I was in Boston a couple of months back, attending the Boston Cocktail Summit. It was a grand affair that culminated, from my point of view, in me being roasted, Friars Club-style, by some of my best friends in the business. They were far too kind to me.
I was privileged to meet Brother Cleve while I was in town. Brother Cleve is a DJ, a bartender, a bar consultant and a musician.
In Boston, Brother Cleve is the recognized godfather of the cocktail scene, and his music career, as a member of the band Combustible Edison, ties in with his reputation as a cocktailian since the band played lounge music, tunes suitable to accompany a few rounds of sophisticated spirits and the like.
The leader of Combustible Edison, a man known as the Millionaire, also created Combustible Edison the cocktail. His recipe for the drink appeared on the back cover of the band’s first CD, “I, Swinger,” and was featured in “Cocktail: The Drinks Bible for the 21st Century,” by Paul Harrington and Laura Moorhead (Viking Adult, 1998).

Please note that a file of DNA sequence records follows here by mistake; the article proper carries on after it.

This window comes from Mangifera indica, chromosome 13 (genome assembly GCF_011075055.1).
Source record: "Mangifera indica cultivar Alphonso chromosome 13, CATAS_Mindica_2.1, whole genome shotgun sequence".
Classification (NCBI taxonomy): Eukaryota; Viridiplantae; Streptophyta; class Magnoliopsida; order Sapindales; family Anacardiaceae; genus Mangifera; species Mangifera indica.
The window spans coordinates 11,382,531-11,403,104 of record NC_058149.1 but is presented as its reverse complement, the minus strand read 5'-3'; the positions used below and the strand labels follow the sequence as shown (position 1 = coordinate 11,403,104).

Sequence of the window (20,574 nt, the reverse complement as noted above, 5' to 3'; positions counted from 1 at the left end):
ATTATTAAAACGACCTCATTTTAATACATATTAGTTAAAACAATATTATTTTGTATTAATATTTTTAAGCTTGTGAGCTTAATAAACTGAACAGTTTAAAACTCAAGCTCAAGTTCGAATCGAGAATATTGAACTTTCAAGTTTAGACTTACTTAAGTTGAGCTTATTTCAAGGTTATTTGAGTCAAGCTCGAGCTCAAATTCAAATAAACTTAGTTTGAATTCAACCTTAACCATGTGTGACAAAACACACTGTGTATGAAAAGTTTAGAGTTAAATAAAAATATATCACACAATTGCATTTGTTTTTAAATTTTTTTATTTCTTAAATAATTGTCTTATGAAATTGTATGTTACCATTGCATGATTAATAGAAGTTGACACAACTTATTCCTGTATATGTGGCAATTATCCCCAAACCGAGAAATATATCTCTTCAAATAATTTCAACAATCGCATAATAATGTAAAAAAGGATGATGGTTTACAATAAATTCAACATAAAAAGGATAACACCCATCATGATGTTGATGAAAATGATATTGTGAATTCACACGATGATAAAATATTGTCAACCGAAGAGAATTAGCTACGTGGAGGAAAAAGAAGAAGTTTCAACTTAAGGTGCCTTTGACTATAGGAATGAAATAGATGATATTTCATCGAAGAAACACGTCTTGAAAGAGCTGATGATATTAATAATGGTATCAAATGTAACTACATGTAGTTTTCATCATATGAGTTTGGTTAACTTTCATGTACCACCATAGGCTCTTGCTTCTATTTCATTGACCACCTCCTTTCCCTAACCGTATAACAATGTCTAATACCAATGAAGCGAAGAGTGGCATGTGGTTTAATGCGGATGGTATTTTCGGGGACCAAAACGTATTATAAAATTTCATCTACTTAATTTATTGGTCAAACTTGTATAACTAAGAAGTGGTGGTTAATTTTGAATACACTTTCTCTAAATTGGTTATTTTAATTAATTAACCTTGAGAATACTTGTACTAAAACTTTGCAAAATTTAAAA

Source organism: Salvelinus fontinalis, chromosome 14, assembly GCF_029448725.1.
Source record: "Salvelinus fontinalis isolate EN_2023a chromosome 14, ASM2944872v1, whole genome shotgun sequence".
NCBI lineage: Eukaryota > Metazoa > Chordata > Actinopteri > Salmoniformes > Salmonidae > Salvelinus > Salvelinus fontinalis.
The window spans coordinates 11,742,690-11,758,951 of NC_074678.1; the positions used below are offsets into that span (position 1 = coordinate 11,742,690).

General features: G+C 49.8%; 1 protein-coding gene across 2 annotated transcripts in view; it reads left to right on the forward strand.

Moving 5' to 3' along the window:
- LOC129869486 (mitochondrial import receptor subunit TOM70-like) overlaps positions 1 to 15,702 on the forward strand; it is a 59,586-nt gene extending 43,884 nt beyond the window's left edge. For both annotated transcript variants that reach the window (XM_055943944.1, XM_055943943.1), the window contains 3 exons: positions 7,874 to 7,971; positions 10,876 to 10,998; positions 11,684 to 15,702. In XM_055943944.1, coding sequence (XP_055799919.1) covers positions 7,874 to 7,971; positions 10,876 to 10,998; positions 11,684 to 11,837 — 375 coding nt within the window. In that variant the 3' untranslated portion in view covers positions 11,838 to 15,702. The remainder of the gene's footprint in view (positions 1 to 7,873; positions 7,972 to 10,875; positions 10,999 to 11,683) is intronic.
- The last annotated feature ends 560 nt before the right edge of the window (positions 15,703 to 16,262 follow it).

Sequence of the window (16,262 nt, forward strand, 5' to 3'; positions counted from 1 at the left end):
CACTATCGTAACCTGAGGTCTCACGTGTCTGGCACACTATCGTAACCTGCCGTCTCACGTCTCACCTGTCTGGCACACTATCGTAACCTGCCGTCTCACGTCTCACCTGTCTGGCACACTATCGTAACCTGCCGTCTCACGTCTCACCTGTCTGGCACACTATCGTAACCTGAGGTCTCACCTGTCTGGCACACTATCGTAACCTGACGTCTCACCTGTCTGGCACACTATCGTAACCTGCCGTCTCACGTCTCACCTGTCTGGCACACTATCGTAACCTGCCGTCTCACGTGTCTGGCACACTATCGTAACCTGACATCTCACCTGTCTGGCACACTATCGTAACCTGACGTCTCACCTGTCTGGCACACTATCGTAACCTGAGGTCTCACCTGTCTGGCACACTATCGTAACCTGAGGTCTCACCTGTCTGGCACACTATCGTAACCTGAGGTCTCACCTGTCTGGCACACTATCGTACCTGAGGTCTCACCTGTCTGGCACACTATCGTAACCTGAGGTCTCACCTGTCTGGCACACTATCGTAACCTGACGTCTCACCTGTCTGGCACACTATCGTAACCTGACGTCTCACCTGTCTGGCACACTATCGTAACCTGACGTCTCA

Combustible Edison is a pyrotechnical extravaganza of a drink, involving flaming brandy poured from on high into a glass filled with chilled Campari and fresh lemon juice. If you find a bartender willing to make this drink for you, I highly recommend you give it a try.
Brother Cleve reminisced to me about a night in the 1990s at Cafe Montmartre in Madison, Wis., where, as Combustible Edison was playing, the bartender made a dozen of the eponymous cocktails by pouring the flaming brandy from an oversize brandy snifter into prepared glasses as he walked the length of the bar, leaving “trails of fire along the bar.”
Please don’t try this at home.
If you do want to put together something similar in your kitchen, though, try the Edison cocktail. It’s made with the same ingredients, but this version doesn’t call for igniting the brandy, so it’s far more suitable for home consumption.
And this way, you’re sure you won’t get roasted.